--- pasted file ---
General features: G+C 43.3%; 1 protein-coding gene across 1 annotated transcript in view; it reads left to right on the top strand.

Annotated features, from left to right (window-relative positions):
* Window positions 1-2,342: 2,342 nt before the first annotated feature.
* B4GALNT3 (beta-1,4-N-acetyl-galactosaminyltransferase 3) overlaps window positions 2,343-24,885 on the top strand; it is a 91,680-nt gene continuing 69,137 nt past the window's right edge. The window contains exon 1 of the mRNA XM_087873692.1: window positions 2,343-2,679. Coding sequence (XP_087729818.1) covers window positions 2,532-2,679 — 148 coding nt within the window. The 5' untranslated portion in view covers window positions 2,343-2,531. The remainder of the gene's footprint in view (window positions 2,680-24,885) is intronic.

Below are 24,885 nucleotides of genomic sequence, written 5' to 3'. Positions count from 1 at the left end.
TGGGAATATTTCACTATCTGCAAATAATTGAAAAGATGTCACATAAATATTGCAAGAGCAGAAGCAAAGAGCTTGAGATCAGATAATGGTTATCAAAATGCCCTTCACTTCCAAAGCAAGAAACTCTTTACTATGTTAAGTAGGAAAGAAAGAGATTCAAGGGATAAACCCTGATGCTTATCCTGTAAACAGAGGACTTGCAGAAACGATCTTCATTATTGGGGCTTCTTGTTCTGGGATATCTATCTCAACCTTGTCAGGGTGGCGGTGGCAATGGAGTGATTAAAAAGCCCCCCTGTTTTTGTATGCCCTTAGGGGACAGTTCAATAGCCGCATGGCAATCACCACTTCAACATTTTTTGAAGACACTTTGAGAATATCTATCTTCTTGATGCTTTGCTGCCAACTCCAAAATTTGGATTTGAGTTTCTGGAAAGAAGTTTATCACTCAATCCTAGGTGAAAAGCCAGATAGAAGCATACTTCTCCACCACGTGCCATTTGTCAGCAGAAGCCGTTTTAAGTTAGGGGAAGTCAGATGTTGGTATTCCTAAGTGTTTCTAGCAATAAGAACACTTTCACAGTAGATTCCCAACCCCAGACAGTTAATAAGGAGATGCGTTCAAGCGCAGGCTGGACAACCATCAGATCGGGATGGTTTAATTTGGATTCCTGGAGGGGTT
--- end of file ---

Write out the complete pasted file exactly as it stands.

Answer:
General features: G+C 43.3%; 1 protein-coding gene across 1 annotated transcript in view; it reads left to right on the top strand.

Annotated features, from left to right (window-relative positions):
* Window positions 1-2,342: 2,342 nt before the first annotated feature.
* B4GALNT3 (beta-1,4-N-acetyl-galactosaminyltransferase 3) overlaps window positions 2,343-24,885 on the top strand; it is a 91,680-nt gene continuing 69,137 nt past the window's right edge. The window contains exon 1 of the mRNA XM_087873692.1: window positions 2,343-2,679. Coding sequence (XP_087729818.1) covers window positions 2,532-2,679 — 148 coding nt within the window. The 5' untranslated portion in view covers window positions 2,343-2,531. The remainder of the gene's footprint in view (window positions 2,680-24,885) is intronic.

Below are 24,885 nucleotides of genomic sequence, written 5' to 3'. Positions count from 1 at the left end.
TGGGAATATTTCACTATCTGCAAATAATTGAAAAGATGTCACATAAATATTGCAAGAGCAGAAGCAAAGAGCTTGAGATCAGATAATGGTTATCAAAATGCCCTTCACTTCCAAAGCAAGAAACTCTTTACTATGTTAAGTAGGAAAGAAAGAGATTCAAGGGATAAACCCTGATGCTTATCCTGTAAACAGAGGACTTGCAGAAACGATCTTCATTATTGGGGCTTCTTGTTCTGGGATATCTATCTCAACCTTGTCAGGGTGGCGGTGGCAATGGAGTGATTAAAAAGCCCCCCTGTTTTTGTATGCCCTTAGGGGACAGTTCAATAGCCGCATGGCAATCACCACTTCAACATTTTTTGAAGACACTTTGAGAATATCTATCTTCTTGATGCTTTGCTGCCAACTCCAAAATTTGGATTTGAGTTTCTGGAAAGAAGTTTATCACTCAATCCTAGGTGAAAAGCCAGATAGAAGCATACTTCTCCACCACGTGCCATTTGTCAGCAGAAGCCGTTTTAAGTTAGGGGAAGTCAGATGTTGGTATTCCTAAGTGTTTCTAGCAATAAGAACACTTTCACAGTAGATTCCCAACCCCAGACAGTTAATAAGGAGATGCGTTCAAGCGCAGGCTGGACAACCATCAGATCGGGATGGTTTAATTTGGATTCCTGGAGGGGTT